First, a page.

Meryl Streep’s Golden Globe award speech attracted a lot of attention for the clear message from it. I’m not going to linger on that, but rather her departing comment that caught my attention: “Take your broken heart and make it into art.”
Art can be anything, from the more traditional: Fine arts, acting, dancing….the creative kind; food and creating food is art; creating pictures, whether through photographs or other creative methods; designing; writing is art. And to the less traditional: gardening; building etc. But all is a form of art. We don’t even realise that we’re doing it every day. Communication is an art for that matter. (I am not going to start on the modern society’s loss of THIS art.)
We experience so many things in our lives. Each experience adds to our life on all different levels. Learnings, opportunities, day to day experiences, laughing, tears….and so many others. These all finds its space in our brain. How we ‘file’ it in our brain depends on how it affected us. Whether it was a mere something that happened or something that shook you to the core; those big life experiences .
Some of those experiences imprint themselves in a more profound way in our mind, either lingering there constantly or being triggered by a situation. All those experiences can be applied in so many parts of our life, including our art form. My best creations have happened when I’ve been either at my saddest or at my happiest. The challenge however is to find that ‘key’, the ability to unlock that file of experience when you create. Anyone working in the daily creative environment will tell you that you can’t always wait for inspiration. Creative projects also have deadlines. It’s the nature of the world we live in.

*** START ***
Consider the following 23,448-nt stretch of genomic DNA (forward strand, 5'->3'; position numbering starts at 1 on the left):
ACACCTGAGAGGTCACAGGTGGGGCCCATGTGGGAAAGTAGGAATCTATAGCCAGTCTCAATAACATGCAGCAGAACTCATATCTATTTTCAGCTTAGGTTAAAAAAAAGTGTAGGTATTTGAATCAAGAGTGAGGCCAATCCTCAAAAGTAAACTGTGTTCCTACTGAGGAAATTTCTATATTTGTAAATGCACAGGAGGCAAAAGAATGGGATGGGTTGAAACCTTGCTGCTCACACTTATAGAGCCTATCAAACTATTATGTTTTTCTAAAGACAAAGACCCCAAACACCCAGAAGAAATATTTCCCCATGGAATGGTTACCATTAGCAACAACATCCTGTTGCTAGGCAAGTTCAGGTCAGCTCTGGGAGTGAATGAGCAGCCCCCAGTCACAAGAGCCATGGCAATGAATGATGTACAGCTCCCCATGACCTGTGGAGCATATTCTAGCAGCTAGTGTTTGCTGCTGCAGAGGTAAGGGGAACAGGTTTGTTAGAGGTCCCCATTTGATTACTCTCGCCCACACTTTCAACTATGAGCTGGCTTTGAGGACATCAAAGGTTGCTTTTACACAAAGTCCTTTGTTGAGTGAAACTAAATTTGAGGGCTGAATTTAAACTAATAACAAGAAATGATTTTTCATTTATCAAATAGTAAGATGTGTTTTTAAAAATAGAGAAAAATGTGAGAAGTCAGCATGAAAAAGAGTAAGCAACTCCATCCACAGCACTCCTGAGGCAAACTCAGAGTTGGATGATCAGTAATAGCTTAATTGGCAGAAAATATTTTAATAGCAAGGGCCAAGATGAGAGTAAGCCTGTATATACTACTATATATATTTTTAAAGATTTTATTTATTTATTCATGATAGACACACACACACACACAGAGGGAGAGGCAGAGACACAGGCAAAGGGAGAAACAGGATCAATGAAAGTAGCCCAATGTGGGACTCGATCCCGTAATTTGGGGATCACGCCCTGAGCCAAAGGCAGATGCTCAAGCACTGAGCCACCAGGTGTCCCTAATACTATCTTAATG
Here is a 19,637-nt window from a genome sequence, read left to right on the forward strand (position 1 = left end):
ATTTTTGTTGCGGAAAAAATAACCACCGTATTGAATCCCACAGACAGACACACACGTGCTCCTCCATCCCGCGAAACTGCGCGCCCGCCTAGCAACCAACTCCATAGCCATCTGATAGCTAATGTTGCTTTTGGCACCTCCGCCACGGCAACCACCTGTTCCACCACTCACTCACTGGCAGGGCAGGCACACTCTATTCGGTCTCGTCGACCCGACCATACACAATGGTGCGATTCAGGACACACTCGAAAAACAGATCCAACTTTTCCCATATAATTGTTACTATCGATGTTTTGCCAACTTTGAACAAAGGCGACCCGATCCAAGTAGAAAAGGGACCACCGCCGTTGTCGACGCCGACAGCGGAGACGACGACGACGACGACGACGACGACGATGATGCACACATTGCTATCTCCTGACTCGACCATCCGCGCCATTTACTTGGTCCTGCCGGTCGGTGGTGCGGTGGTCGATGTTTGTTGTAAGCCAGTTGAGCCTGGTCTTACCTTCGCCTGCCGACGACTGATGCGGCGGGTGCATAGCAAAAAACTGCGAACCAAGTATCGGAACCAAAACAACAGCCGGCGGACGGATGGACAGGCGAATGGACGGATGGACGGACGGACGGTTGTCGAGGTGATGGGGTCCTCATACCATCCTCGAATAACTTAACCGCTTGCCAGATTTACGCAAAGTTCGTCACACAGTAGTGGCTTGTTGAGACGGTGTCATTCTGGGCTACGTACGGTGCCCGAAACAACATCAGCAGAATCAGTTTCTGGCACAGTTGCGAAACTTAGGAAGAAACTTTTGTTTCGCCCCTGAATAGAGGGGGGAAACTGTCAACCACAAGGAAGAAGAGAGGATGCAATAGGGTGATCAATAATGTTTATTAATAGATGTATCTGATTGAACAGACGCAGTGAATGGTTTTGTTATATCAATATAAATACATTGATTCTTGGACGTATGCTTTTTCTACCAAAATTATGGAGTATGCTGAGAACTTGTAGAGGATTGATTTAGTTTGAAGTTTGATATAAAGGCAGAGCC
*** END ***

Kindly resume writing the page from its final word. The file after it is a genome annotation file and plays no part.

Finding that key to unlock the moments for the inspiration, will be different for everyone. The thing we can’t ignore is that when you ‘access those files’, it can take your work to a next level. You actively have to train yourself to get to the key. Let’s call the following my ‘training programme’.
Here are a couple of things I believe in and try (take note of this word) to practice every day. It’s not always that easy.
- Be more mindful: “Paying attention; on purpose, in the present moment and non-judgmentally”, is what John Kabat-Zinn sums mindful up as. In short don’t live on autopilot, see what happens around you, experience things as you do it. Don’t let the monotony drag you down, there is something in each moment. Literally wake up and smell the coffee.
- Notebook and pen: That’s the way I roll. There’s always one with me, whether I write something down that someone said, something visual I noticed, a feeling or simply drawing something that you felt like drawing when you wait for someone. Leave that cell phone, get off social media and rather grab your book when you wait for someone. But DON’T use this notebook for your to do list. Make it yours to only add things that made an impact on you at that moment. Your: in the moment book or being or creative book….call it what you want.
- Exercise: As much as we might hate it, being active is crucial in all aspects. Almost every programme of some sort, whether it’s to success or productiveness, all of them talk about exercise. You don’t have to become a gym bunny. Just take a walk in the morning or even something as fun as playing hand tennis against the wall. But move, that’s what it’s about. And while you’re doing that, don’t think.